A Chronological Order for the Keyboard Sonatas of Domenico Scarlatti 1685-1757 (Studies in the History & Interpretation of Music No. 109)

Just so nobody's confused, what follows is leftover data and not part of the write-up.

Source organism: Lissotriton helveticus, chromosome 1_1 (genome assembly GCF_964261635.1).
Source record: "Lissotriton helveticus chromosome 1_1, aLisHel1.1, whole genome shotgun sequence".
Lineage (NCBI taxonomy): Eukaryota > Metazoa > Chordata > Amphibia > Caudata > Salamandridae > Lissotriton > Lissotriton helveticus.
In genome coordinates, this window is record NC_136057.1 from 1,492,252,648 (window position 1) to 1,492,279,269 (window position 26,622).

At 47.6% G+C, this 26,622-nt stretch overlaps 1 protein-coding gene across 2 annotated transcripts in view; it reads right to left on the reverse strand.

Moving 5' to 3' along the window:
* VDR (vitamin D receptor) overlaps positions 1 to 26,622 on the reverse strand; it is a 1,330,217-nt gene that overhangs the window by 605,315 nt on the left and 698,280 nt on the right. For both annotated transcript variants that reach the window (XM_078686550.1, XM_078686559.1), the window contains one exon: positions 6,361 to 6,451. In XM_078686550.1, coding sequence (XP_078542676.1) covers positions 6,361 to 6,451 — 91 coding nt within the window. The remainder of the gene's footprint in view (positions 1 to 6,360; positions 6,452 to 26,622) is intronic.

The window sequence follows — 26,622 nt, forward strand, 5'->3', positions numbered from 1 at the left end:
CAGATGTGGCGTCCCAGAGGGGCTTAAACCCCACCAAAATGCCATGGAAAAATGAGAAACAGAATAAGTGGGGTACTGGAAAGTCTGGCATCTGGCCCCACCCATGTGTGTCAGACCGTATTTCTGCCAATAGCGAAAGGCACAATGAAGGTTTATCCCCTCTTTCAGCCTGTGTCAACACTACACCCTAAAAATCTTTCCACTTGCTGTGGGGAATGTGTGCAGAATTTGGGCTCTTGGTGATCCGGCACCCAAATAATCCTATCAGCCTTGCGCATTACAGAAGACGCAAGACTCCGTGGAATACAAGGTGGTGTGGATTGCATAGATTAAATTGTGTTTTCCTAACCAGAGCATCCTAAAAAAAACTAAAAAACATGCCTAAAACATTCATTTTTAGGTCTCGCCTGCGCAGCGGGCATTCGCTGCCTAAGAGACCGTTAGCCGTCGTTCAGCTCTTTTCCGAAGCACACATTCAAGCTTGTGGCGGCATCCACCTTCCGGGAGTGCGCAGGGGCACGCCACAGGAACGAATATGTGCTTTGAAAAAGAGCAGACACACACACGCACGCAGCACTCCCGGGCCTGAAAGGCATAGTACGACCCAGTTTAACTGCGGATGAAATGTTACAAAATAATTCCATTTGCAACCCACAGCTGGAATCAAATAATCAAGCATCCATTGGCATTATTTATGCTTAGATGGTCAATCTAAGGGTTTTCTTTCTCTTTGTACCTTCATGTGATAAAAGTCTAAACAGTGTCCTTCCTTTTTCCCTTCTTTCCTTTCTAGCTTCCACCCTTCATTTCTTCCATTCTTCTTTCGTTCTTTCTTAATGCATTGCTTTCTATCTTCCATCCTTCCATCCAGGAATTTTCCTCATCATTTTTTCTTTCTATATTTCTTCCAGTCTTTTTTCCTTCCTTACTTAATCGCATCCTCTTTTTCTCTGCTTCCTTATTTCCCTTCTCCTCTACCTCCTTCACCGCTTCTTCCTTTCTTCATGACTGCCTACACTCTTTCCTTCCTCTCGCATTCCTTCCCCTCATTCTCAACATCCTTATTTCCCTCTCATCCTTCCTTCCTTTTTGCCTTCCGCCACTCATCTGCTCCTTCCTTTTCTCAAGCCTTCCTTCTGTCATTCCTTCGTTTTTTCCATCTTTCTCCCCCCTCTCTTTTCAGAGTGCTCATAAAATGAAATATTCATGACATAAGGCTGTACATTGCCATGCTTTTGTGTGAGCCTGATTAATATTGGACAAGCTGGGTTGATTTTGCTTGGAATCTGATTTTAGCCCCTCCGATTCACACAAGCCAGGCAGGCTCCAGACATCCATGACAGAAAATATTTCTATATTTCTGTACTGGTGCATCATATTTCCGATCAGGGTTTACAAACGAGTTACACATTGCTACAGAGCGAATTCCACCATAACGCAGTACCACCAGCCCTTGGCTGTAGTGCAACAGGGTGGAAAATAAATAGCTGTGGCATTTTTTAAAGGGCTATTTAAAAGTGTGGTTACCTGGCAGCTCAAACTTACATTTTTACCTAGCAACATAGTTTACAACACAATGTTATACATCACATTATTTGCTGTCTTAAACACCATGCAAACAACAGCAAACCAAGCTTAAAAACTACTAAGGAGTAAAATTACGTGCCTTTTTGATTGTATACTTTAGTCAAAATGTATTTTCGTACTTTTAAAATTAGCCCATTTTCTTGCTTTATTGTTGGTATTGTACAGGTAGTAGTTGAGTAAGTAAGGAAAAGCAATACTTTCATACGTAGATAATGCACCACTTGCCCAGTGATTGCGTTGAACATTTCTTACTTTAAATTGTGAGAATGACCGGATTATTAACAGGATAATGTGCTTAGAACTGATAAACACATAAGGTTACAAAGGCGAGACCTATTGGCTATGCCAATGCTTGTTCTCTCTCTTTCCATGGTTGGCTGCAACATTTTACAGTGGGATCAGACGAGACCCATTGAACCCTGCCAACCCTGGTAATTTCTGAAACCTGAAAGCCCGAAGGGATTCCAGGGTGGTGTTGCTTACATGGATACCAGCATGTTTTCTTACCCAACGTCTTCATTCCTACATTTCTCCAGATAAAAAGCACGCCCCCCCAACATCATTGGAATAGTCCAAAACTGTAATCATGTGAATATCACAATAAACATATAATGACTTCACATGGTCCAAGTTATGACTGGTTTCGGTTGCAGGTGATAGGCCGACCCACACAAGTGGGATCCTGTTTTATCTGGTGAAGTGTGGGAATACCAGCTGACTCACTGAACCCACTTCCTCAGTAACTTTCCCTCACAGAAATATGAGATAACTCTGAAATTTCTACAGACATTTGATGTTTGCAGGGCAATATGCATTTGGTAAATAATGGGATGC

A Chronological Order for the Keyboard Sonatas of Domenico Scarlatti 1685-1757 (Studies in the History & Interpretation of Music No. 109)

By: Matthew Flannery (author)Hardback